Text: S.Res.134 — 109th Congress (2005-2006)All Information (Except Text)

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Agreed to Senate (06/22/2005)

 
[Congressional Bills 109th Congress]
[From the U.S. Government Publishing Office]
[S. Res. 134 Agreed to Senate (ATS)]







109th CONGRESS
  1st Session
S. RES. 134

Expressing the sense of the Senate regarding the massacre at Srebrenica 
                             in July 1995.


_______________________________________________________________________


                   IN THE SENATE OF THE UNITED STATES

                              May 9, 2005

 Mr. Smith (for himself, Mr. Biden, Mr. Levin, Mr. Kennedy, Mr. Hatch, 
 Mr. Brownback, Mr. Lieberman, and Mr. Durbin) submitted the following 
  resolution; which was referred to the Committee on Foreign Relations

                             June 22, 2005

             Committee discharged; considered and agreed to

_______________________________________________________________________

                               RESOLUTION


 
Expressing the sense of the Senate regarding the massacre at Srebrenica 
                             in July 1995.

Whereas, in July 1995, thousands of men and boys who had sought safety in the 
        United Nations-designated ``safe area'' of Srebrenica in Bosnia and 
        Herzegovina under the protection of the United Nations Protection Force 
        (UNPROFOR) were massacred by Serb forces operating in that country;
Whereas, beginning in April 1992, aggression and ethnic cleansing perpetrated by 
        Bosnian Serb forces, while taking control of the surrounding territory, 
        resulted in a massive influx of Bosniaks seeking protection in 
        Srebrenica and its environs, which the United Nations Security Council 
        designated a ``safe area'' in Security Council Resolution 819 on April 
        16, 1993;
Whereas the UNPROFOR presence in Srebrenica consisted of a Dutch peacekeeping 
        battalion, with representatives of the United Nations High Commissioner 
        for Refugees, the International Committee of the Red Cross, and the 
        humanitarian medical aid agency Medecins Sans Frontiers (Doctors Without 
        Borders) helping to provide humanitarian relief to the displaced 
        population living in conditions of massive overcrowding, destitution, 
        and disease;
Whereas Bosnian Serb forces blockaded the enclave early in 1995, depriving the 
        entire population of humanitarian aid and outside communication and 
        contact, and effectively reducing the ability of the Dutch peacekeeping 
        battalion to deter aggression or otherwise respond effectively to a 
        deteriorating situation;
Whereas, beginning on July 6, 1995, Bosnian Serb forces attacked UNPROFOR 
        outposts, seized control of the isolated enclave, held captured Dutch 
        soldiers hostage and, after skirmishes with local defenders, ultimately 
        took control of the town of Srebrenica on July 11, 1995;
Whereas an estimated one-third of the population of Srebrenica, including a 
        relatively small number of soldiers, made a desperate attempt to pass 
        through the lines of Bosnian Serb forces to the relative safety of 
        Bosnian-held territory, but many were killed by patrols and ambushes;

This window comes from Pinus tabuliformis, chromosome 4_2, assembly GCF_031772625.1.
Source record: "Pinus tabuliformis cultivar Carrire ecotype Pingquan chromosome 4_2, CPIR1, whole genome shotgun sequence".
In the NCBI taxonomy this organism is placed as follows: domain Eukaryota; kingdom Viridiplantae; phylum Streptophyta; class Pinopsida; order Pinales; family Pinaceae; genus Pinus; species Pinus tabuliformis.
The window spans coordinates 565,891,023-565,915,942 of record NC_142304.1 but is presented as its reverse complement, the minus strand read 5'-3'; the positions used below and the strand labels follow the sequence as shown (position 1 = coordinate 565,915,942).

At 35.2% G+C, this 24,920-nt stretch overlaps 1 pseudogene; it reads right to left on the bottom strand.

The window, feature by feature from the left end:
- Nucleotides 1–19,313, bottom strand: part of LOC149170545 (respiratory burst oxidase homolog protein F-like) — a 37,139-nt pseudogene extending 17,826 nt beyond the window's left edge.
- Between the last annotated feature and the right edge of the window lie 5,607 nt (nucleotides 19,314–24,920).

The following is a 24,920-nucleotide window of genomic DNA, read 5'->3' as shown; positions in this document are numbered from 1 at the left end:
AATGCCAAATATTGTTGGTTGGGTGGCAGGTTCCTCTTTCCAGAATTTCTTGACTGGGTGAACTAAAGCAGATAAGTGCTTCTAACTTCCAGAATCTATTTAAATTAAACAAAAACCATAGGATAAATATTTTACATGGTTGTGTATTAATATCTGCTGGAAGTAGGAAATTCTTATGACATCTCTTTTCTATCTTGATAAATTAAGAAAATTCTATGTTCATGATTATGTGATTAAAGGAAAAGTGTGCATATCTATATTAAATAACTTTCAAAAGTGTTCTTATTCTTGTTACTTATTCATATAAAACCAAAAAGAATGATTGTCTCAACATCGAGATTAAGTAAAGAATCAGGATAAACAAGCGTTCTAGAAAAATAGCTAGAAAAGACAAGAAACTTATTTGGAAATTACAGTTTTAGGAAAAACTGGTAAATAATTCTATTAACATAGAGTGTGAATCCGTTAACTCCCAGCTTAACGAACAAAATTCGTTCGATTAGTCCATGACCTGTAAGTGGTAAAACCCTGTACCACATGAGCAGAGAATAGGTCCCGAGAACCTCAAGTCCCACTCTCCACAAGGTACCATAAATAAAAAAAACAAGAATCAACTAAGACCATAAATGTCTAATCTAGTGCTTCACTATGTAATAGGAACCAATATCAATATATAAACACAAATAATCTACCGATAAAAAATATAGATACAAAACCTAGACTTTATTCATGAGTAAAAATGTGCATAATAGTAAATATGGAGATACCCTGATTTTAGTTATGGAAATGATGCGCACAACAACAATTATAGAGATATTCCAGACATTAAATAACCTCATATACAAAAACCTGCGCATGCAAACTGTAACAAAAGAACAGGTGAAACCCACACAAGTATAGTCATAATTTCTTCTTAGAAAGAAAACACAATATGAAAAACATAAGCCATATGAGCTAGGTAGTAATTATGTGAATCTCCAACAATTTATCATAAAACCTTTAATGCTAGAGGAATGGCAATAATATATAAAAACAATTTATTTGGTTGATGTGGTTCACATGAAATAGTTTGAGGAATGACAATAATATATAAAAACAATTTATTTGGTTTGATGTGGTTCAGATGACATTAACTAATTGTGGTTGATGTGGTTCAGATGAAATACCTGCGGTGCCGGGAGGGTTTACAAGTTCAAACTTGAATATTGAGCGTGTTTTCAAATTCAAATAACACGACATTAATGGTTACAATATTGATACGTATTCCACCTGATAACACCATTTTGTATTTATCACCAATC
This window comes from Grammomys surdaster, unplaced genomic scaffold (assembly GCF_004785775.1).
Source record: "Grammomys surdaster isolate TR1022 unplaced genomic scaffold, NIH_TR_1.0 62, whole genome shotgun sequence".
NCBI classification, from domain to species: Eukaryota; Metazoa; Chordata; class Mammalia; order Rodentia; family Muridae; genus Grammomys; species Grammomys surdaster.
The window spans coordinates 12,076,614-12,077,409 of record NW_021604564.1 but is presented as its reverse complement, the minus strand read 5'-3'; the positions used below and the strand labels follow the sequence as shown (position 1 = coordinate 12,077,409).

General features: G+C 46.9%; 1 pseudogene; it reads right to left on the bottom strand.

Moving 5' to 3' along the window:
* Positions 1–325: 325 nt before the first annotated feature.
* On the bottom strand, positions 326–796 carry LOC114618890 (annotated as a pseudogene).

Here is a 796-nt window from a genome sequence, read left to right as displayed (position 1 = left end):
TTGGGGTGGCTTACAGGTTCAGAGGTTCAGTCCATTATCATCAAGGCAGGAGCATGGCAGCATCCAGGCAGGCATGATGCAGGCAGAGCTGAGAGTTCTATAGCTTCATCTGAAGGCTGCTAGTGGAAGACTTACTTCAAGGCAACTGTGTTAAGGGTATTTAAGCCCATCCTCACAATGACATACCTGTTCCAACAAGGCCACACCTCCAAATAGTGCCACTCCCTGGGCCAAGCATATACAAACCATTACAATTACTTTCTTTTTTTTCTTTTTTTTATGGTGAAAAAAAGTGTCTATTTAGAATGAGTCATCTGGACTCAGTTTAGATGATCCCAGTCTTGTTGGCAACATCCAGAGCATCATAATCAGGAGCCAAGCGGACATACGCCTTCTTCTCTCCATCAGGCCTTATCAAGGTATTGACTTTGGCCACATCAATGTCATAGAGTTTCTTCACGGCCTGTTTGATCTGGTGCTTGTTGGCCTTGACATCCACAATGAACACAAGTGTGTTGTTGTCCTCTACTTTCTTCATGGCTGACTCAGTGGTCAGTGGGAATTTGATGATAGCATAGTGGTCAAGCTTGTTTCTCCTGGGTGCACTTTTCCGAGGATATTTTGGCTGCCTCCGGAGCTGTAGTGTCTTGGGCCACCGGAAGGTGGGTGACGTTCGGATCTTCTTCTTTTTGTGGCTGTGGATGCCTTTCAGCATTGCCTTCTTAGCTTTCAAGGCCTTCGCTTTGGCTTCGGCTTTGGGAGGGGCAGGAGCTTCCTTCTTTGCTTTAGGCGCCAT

Whereas the remaining population sought protection with the Dutch peacekeeping 
        battalion at its headquarters in the village of Potocari north of 
        Srebrenica but many of these individuals were randomly seized by Bosnian 
        Serb forces to be beaten, raped, or murdered;
Whereas Bosnian Serb forces deported women, children, and the elderly in buses, 
        held Bosniak males over 16 years of age at collection points and sites 
        in northeastern Bosnia and Herzegovina under their control, and then 
        summarily murdered and buried the captives in mass graves;
Whereas approximately 20 percent of Srebrenica's total population at the time--
        at least 7,000 and perhaps thousands more--was murdered;
Whereas the United Nations and its member states have largely acknowledged their 
        failure to take actions and decisions that could have deterred the 
        assault on Srebrenica and prevented the subsequent massacre, including 
        the lengthy report issued by the Government of the Netherlands on April 
        10, 2002, entitled ``Srebrenica, a `safe' area--Reconstruction, 
        background, consequences and analyses of the fall of a safe area'';
Whereas Bosnian Serb forces, hoping to conceal evidence of the massacre at 
        Srebrenica, subsequently moved corpses from initial mass grave sites to 
        many secondary sites scattered throughout parts of northeastern Bosnia 
        and Herzegovina under their control;
Whereas the massacre at Srebrenica was among the worst of many horrible 
        atrocities to occur in the conflict in Bosnia and Herzegovina from April 
        1992 to November 1995, during which the policies of aggression and 
        ethnic cleansing pursued by Bosnian Serb forces with the direct support 
        of authorities in the Federal Republic of Yugoslavia (Serbia and 
        Montenegro) ultimately led to the displacement of more than 2,000,000 
        people, an estimated 200,000 killed, tens of thousands raped or 
        otherwise tortured and abused, and the innocent civilians of Sarajevo 
        and other urban centers repeatedly subjected to shelling and sniper